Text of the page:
During the Distinct hiring processes, Belcher made it clear that the magazine has no place for nepotism. While she looks for the best-qualified individuals to take on editorial positions, she is still willing to turn down even the most qualified people if their personalities don’t match the team’s.
“I very much look for people who are qualified, people whose personalities mesh well with the team — I’ve turned down my friends,” Belcher said. “I don’t want it to become a hierarchy, I don’t want it to become a clique [and] I try to make it an open environment for everyone.”
Belcher called her time at Distinct a learning experience about the grit required to run a magazine.
“Writing a publication is a lot more than just writing and editing . . . it’s about working your ass off,” Belcher said. “There is also not a day that I walk by Distinct in the halls [and] am not proud of it.”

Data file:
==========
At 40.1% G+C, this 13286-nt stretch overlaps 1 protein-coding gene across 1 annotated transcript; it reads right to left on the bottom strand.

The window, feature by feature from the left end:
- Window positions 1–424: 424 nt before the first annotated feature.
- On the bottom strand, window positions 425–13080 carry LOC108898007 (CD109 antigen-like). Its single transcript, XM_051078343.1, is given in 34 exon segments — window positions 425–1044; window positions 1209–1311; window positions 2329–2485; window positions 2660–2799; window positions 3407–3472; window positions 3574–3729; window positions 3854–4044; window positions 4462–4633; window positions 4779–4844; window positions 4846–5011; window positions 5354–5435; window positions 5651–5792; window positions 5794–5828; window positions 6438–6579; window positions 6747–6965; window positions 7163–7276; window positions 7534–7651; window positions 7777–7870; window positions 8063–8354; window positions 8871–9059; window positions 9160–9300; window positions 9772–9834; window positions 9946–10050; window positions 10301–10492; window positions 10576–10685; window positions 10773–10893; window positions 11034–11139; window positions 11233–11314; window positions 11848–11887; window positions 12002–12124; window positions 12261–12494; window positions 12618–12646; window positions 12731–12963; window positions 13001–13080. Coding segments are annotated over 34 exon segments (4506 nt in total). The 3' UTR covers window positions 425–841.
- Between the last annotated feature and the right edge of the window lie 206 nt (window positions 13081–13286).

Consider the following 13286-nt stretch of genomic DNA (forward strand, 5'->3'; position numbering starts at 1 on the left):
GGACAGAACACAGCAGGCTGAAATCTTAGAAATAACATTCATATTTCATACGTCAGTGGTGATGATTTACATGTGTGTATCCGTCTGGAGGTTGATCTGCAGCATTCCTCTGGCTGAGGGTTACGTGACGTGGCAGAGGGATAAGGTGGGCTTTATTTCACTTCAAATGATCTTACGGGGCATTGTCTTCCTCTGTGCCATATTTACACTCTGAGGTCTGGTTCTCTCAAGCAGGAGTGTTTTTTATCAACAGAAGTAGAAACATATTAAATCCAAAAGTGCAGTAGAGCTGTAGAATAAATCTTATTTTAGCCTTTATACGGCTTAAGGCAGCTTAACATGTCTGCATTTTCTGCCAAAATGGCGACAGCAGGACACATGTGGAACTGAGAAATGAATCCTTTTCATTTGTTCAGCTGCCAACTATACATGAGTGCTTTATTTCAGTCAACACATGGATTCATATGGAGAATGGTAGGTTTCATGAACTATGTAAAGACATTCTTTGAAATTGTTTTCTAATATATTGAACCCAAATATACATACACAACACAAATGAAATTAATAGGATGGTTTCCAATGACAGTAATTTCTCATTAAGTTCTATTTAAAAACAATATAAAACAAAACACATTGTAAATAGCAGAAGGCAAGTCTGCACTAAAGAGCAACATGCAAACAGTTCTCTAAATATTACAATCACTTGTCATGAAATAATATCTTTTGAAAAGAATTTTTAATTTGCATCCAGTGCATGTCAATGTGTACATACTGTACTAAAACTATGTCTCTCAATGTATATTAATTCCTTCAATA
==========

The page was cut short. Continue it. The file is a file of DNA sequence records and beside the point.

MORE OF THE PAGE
When Kylee Roberts was young she dreamt of being a broadcast journalist. But after attending a summer journalism program at American University following her junior year of high school, she realized broadcast journalist was not her true strength. While she was skilled at the editing aspect of the program, reading off a teleprompter was a challenge, she recalls with a laugh. Nonetheless, she entered Ithaca College as a journalism major.
Amidst the 2015 POC at IC movement, which led to Tom Rochon’s resignation, she found it was hard for her to separate her identity while writing the unbiased stories that were expected of her in the classroom. “Learning about myself as a black woman at that time I realized I wanted to help movements like that and not just report on them,” Roberts said.
Roberts explored strategic communication courses throughout her first year, and became a Communication Management and Design (CMD) major her sophomore year. This background in CMD allowed her to push forward with the idea of Passion Project and create a unique brand for what would become the online media outlet.